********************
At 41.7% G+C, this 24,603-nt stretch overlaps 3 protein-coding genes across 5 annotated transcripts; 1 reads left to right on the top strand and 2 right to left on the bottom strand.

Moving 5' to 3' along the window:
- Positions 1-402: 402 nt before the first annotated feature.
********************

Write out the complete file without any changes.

At 41.7% G+C, this 24,603-nt stretch overlaps 3 protein-coding genes across 5 annotated transcripts; 1 reads left to right on the top strand and 2 right to left on the bottom strand.

Moving 5' to 3' along the window:
- Positions 1-402: 402 nt before the first annotated feature.